Brandon LaBelle

Brandon LaBelle is Professor in New Media in the Faculty of Fine Art, Music and Design at the University of Bergen. He is the author of Lexicon of the Mouth: Poetics and Politics of Voice and the Oral Imaginary, Diary of an Imaginary Egyptian, Acoustic Territories: Sound Culture and Everyday Life, and Background Noise: Perspectives on Sound Art.

  • Sonic Agency

    Sonic Agency

    Sound and Emergent Forms of Resistance

    Brandon LaBelle

    A timely exploration of whether sound and listening can be the basis of political change.

    In a world dominated by the visual, could contemporary resistances be auditory? This timely and important book from Goldsmiths Press highlights sound's invisible, disruptive, and affective qualities and asks whether the unseen nature of sound can support a political transformation. In Sonic Agency, Brandon LaBelle sets out to engage contemporary social and political crises by way of sonic thought and imagination. He divides sound's functions into four figures of resistance—the invisible, the overheard, the itinerant, and the weak—and argues for their role in creating alternative “unlikely publics” in which to foster mutuality and dissent. He highlights existing sonic cultures and social initiatives that utilize or deploy sound and listening to address conflict, and points to their work as models for a wider movement. He considers issues of disappearance and hidden culture, nonviolence and noise, creole poetics, and networked life, aiming to unsettle traditional notions of the “space of appearance” as the condition for political action and survival.

    By examining the experience of listening and being heard, LaBelle illuminates a path from the fringes toward hope, citizenship, and vibrancy. In a current climate that has left many feeling they have lost their voices, it may be sound itself that restores it to them.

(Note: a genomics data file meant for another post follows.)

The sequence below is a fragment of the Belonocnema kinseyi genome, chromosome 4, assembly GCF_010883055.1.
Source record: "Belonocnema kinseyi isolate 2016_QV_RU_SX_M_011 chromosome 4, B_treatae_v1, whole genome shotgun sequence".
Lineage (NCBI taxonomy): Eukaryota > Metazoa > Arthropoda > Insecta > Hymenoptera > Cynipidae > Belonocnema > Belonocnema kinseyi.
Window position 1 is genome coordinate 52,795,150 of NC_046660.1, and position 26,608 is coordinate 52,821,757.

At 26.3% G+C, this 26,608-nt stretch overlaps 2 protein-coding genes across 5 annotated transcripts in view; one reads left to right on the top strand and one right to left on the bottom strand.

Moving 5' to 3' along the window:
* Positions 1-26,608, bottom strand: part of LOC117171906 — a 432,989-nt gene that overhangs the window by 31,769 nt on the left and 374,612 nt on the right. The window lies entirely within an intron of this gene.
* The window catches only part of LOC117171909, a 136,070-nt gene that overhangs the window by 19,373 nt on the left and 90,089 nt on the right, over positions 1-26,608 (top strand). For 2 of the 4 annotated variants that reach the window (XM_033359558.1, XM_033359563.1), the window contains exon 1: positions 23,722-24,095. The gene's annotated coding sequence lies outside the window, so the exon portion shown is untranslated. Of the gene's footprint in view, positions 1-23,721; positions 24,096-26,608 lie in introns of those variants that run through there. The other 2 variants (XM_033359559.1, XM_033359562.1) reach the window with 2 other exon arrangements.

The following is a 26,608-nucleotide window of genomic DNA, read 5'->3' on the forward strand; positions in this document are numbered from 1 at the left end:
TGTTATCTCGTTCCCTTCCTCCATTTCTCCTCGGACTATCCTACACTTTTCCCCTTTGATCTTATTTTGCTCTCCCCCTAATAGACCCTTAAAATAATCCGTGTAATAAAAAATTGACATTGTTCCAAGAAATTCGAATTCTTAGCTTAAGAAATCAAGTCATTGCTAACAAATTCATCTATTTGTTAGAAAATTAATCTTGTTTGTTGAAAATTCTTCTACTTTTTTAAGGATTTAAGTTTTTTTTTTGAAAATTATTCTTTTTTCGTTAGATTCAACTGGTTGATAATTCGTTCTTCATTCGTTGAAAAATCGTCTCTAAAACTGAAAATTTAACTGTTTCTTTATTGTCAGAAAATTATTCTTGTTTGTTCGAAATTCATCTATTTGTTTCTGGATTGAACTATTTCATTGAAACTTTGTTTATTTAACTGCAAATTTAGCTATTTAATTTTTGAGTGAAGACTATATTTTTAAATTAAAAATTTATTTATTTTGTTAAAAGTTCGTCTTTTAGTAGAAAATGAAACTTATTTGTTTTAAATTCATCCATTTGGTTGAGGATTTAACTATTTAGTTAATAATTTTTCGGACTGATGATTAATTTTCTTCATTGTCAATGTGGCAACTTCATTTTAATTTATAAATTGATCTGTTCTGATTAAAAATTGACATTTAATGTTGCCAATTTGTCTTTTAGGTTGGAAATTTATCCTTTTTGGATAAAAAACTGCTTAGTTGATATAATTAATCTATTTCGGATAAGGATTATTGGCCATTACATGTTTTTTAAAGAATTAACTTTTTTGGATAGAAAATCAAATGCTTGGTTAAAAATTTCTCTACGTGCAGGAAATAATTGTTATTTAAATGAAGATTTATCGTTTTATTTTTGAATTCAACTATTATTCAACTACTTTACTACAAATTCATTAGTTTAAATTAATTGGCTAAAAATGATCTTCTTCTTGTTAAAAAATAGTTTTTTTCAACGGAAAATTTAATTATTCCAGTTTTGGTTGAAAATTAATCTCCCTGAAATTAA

• Hardcover $30.00 £25.00

Contributor

  • VOICE

    VOICE

    Vocal Aesthetics in Digital Arts and Media

    Norie Neumark, Ross Gibson, and Theo van Leeuwen

    Perspectives on the voice and technology, from discussions of voice mail and podcasts to reflections on dance and sound poetry.

    Voice has returned to both theoretical and artistic agendas. In the digital era, techniques and technologies of voice have provoked insistent questioning of the distinction between the human voice and the voice of the machine, between genuine and synthetic affect, between the uniqueness of an individual voice and the social and cultural forces that shape it. This volume offers interdisciplinary perspectives on these topics from history, philosophy, cultural theory, film, dance, poetry, media arts, and computer games. Many chapters demonstrate Lewis Mumford's idea of the “cultural preparation” that precedes technological innovation—that socially important new technologies are foreshadowed in philosophy, the arts, and everyday pastimes. Chapters cover such technologies as voice mail, podcasting, and digital approximations of the human voice. A number of authors explore the performance, performativity, and authenticity [(or 'authenticity effect') of voice in dance, poetry, film, and media arts]; while others examine more immaterial concerns—the voice's often-invoked magical powers, the ghostliness of disembodied voices, and posthuman vocalization. [The chapters evoke an often paradoxical reassertion of the human in the use of voice in mainstream media including recorded music, films, and computer games.

    Contributors Mark Amerika, Isabelle Arvers, Giselle Beiguelman, Philip Brophy, Ross Gibson, Brandon LaBelle, Thomas Levin, Helen Macallan, Virginia Madsen, Meredith Morse, Norie Neumark, Andrew Plain, John Potts, Theresa M. Senft, Nermin Saybasili, Amanda Stewart, Axel Stockburger, Michael Taussig, Martin Thomas, Theo van Leeuwen, Mark Wood

    • Hardcover $45.00 £38.00